Ways to Drive Safely in Winter
According to the US Department of Transportation, there are over 5,891,000 million vehicle crashes annually and about 21% are weather-related. Driving during winter is as dangerous as driving during heavy rainfall. The safest thing to do is to stay at home. To drive safely, it's important to take all the necessary precautions to get to your destination in one piece.
When it comes to a winter drive, safety should be a top priority. It's recommended for drivers to reduce their speed to half the required speed limit. Why? Because of the reduced tire traction, it may not be that easy to complete a safe stop. This is why drivers are also advised to keep a safe distance from the vehicle in front of them — at least 3 vehicles away. If you are driving long distances, it's best to always prepare for the trip to make the journey as safe as possible.
Winterizing Your Vehicle
Preparation is key to ensure the utmost safety of your travel. Before your scheduled long drive in winter, do make sure that your vehicle can withstand winter conditions on the road. It's best to get a maintenance service to avoid car problems during your trip.
Keep in mind that you may have to change routes due to stormy weather so it's important that your gas tank is full. Check your car's battery and see whether it's working efficiently. Fully charge it or replace it when necessary. Also, consider getting winter tires especially when you are traveling long distances. That will reduce your chances of having tire problems during your trip.
The tips below should help you how to drive in winter safely:
- Install winter wipers with rubbers so ice does not buildup on the blades. Keep in mind though that your wiper motor will be working harder as this type of wipers are heavier than the regular wipers.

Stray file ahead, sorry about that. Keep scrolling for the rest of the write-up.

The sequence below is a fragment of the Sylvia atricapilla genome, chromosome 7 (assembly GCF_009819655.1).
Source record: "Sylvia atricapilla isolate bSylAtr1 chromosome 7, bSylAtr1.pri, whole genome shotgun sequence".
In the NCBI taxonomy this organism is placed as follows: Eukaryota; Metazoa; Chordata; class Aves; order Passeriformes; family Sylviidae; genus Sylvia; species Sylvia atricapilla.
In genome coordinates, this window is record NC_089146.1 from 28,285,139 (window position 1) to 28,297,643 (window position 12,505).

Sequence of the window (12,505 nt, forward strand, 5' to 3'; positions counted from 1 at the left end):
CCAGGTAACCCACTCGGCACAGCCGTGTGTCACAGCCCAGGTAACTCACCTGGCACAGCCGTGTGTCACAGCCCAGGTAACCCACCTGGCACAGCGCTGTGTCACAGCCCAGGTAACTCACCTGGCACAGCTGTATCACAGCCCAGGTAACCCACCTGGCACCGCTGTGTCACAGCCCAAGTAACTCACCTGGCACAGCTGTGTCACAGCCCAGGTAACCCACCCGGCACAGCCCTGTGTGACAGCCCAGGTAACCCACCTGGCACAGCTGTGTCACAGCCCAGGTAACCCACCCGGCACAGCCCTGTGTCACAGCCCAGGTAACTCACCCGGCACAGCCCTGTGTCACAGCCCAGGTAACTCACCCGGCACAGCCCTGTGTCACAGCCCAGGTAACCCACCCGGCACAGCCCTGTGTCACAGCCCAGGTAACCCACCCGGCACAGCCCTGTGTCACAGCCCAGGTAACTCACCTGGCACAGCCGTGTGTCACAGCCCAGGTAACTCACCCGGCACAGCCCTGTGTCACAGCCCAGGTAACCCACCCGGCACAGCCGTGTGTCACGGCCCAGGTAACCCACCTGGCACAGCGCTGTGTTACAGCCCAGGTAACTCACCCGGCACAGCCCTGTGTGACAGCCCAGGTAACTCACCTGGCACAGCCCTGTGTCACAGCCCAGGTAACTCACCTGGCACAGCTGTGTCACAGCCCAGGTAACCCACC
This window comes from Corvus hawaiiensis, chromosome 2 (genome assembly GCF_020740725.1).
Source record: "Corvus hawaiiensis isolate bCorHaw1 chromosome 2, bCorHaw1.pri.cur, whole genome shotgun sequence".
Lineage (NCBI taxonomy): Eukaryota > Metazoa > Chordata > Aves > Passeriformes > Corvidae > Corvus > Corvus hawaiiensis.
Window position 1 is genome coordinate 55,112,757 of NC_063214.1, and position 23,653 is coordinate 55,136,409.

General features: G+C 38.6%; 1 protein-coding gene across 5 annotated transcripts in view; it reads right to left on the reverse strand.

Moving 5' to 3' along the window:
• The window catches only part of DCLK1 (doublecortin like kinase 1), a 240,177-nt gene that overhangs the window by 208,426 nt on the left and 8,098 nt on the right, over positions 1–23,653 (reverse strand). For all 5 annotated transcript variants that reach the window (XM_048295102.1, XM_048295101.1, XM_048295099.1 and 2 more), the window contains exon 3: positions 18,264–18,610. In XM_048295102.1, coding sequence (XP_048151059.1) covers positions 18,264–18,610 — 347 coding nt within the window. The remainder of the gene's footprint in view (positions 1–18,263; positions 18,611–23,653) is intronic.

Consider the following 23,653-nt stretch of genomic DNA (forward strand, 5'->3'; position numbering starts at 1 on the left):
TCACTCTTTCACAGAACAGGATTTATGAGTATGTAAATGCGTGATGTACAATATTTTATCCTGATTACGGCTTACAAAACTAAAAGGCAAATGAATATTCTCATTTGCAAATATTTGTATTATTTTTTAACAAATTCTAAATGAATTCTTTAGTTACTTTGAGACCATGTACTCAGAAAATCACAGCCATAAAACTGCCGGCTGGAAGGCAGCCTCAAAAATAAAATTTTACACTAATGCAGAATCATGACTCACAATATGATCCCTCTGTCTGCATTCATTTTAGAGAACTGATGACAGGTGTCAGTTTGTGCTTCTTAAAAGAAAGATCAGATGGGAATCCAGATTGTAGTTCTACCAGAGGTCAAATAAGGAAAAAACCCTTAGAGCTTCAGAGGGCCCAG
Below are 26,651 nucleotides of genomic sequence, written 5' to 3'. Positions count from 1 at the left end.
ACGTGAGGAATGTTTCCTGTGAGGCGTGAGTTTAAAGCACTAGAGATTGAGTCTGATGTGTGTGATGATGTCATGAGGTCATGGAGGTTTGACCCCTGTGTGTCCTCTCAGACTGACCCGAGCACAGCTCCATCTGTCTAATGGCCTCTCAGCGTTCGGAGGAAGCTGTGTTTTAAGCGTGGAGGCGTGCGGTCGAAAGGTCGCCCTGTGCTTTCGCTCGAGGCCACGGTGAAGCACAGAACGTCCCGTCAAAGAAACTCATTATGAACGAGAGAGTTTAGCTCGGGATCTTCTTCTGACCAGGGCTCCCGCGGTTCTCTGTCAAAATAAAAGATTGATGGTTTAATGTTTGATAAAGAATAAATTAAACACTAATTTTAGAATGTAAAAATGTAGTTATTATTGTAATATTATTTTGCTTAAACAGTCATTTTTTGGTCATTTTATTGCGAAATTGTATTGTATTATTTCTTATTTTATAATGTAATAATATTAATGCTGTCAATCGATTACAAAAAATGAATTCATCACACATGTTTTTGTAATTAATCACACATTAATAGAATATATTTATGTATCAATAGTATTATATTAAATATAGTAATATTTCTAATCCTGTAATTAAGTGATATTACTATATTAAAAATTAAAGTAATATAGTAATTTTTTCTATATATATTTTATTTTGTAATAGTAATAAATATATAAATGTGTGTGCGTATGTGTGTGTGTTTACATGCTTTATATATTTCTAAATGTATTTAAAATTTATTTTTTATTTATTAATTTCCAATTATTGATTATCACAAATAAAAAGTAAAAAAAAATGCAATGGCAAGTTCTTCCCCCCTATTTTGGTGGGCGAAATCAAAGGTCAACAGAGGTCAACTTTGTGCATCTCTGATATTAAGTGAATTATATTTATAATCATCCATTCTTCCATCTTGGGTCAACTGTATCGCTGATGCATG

- Check the defroster for your rear-windows if it's in working order so you can see what's behind you. Carefully clean the windows and make sure they are free of debris.
- Check the vehicle's brakes, hoses, belts, wires, cables and spark plugs to ensure that they are still in good working order. If you get a winter service for your vehicle, a technician should be able to help you with this.
- Buy a wiper fluid suitable for extreme weather conditions and make sure they are replaced often.
- Know what to do in an emergency especially when you are stuck in a winter storm. Put on the lights and do not leave your car. Turn on your car only when you need to stay warm and turn it off again.
- Pack a safety winter kit before a long drive. A few items you need include a first aid kit, flashlight with batteries, flares, matches, non-perishable food, extra warm clothing, cellphone and charger, a toolkit and cables.
Before your trip, check the weather conditions so you can adjust routes, if ever. Also, always take your time. Avoid rushing so you do not drive fast. So long as you plan your trip well and make all the preparations needed, driving in the winter should be safer.
Staying Alert And In Control
Keep in mind that there is no safe speed range when driving on slippery roads. As much as possible, always be cautious and be alert at all times. To stay in control, adjust your speed according to the weather conditions. If the roads are slippery, slow down.
Always start slowly and test the brakes and your steering control. Gently pump the brakes and avoid quick movements of your steering wheel when stopping. Always maintain a safe distance from the vehicle in front of you to be on the safe side. Keep alert and watch for danger ahead or any slippery spots. Also, make it a point to never use cruise control when driving as you may not be able to detect your loss of traction and it might be too late to recover.
You can stay safe while driving during winter so long as you are focused and you do not get distracted. If you want to make a phone call, consider stopping. As much as possible, avoid distractions while driving especially when it's the weather is extremely bad.
Avoiding Winter Skids